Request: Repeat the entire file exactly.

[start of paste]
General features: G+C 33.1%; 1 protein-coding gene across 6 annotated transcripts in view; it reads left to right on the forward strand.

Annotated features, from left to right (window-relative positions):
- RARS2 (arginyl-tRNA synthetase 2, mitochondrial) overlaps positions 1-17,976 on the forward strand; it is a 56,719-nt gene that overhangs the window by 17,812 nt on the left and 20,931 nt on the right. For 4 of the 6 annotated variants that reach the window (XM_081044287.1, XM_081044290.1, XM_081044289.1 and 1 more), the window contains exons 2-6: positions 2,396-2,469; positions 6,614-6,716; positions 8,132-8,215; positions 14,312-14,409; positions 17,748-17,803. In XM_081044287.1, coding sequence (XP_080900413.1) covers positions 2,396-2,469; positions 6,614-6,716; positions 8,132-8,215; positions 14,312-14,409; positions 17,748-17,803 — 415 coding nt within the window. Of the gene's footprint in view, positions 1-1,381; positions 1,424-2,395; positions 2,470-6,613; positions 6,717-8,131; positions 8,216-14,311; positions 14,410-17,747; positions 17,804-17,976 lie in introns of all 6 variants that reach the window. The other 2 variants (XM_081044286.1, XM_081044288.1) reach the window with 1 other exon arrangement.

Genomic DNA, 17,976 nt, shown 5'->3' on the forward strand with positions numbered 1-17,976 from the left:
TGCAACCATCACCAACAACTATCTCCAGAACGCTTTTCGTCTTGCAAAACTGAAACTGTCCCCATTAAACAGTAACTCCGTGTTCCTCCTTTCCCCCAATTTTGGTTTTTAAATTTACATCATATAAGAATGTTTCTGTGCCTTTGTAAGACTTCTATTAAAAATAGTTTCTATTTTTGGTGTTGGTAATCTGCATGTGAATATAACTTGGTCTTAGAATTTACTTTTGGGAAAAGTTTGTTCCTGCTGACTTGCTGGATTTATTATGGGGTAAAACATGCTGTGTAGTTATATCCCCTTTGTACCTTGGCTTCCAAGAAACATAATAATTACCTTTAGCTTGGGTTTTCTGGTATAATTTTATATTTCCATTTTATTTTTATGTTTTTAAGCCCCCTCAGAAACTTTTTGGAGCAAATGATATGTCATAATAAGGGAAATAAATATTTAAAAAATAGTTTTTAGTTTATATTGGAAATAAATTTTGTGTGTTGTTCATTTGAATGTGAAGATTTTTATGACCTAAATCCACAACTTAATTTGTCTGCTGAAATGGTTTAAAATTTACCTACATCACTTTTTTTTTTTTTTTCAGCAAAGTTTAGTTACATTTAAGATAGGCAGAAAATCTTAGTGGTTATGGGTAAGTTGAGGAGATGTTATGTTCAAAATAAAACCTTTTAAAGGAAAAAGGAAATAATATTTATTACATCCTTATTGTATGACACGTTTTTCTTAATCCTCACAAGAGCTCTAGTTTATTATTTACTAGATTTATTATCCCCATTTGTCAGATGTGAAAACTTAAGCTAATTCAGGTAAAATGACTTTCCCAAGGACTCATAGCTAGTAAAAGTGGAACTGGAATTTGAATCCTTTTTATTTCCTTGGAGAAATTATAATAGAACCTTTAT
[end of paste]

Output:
General features: G+C 33.1%; 1 protein-coding gene across 6 annotated transcripts in view; it reads left to right on the forward strand.

Annotated features, from left to right (window-relative positions):
- RARS2 (arginyl-tRNA synthetase 2, mitochondrial) overlaps positions 1-17,976 on the forward strand; it is a 56,719-nt gene that overhangs the window by 17,812 nt on the left and 20,931 nt on the right. For 4 of the 6 annotated variants that reach the window (XM_081044287.1, XM_081044290.1, XM_081044289.1 and 1 more), the window contains exons 2-6: positions 2,396-2,469; positions 6,614-6,716; positions 8,132-8,215; positions 14,312-14,409; positions 17,748-17,803. In XM_081044287.1, coding sequence (XP_080900413.1) covers positions 2,396-2,469; positions 6,614-6,716; positions 8,132-8,215; positions 14,312-14,409; positions 17,748-17,803 — 415 coding nt within the window. Of the gene's footprint in view, positions 1-1,381; positions 1,424-2,395; positions 2,470-6,613; positions 6,717-8,131; positions 8,216-14,311; positions 14,410-17,747; positions 17,804-17,976 lie in introns of all 6 variants that reach the window. The other 2 variants (XM_081044286.1, XM_081044288.1) reach the window with 1 other exon arrangement.

Genomic DNA, 17,976 nt, shown 5'->3' on the forward strand with positions numbered 1-17,976 from the left:
TGCAACCATCACCAACAACTATCTCCAGAACGCTTTTCGTCTTGCAAAACTGAAACTGTCCCCATTAAACAGTAACTCCGTGTTCCTCCTTTCCCCCAATTTTGGTTTTTAAATTTACATCATATAAGAATGTTTCTGTGCCTTTGTAAGACTTCTATTAAAAATAGTTTCTATTTTTGGTGTTGGTAATCTGCATGTGAATATAACTTGGTCTTAGAATTTACTTTTGGGAAAAGTTTGTTCCTGCTGACTTGCTGGATTTATTATGGGGTAAAACATGCTGTGTAGTTATATCCCCTTTGTACCTTGGCTTCCAAGAAACATAATAATTACCTTTAGCTTGGGTTTTCTGGTATAATTTTATATTTCCATTTTATTTTTATGTTTTTAAGCCCCCTCAGAAACTTTTTGGAGCAAATGATATGTCATAATAAGGGAAATAAATATTTAAAAAATAGTTTTTAGTTTATATTGGAAATAAATTTTGTGTGTTGTTCATTTGAATGTGAAGATTTTTATGACCTAAATCCACAACTTAATTTGTCTGCTGAAATGGTTTAAAATTTACCTACATCACTTTTTTTTTTTTTTTCAGCAAAGTTTAGTTACATTTAAGATAGGCAGAAAATCTTAGTGGTTATGGGTAAGTTGAGGAGATGTTATGTTCAAAATAAAACCTTTTAAAGGAAAAAGGAAATAATATTTATTACATCCTTATTGTATGACACGTTTTTCTTAATCCTCACAAGAGCTCTAGTTTATTATTTACTAGATTTATTATCCCCATTTGTCAGATGTGAAAACTTAAGCTAATTCAGGTAAAATGACTTTCCCAAGGACTCATAGCTAGTAAAAGTGGAACTGGAATTTGAATCCTTTTTATTTCCTTGGAGAAATTATAATAGAACCTTTAT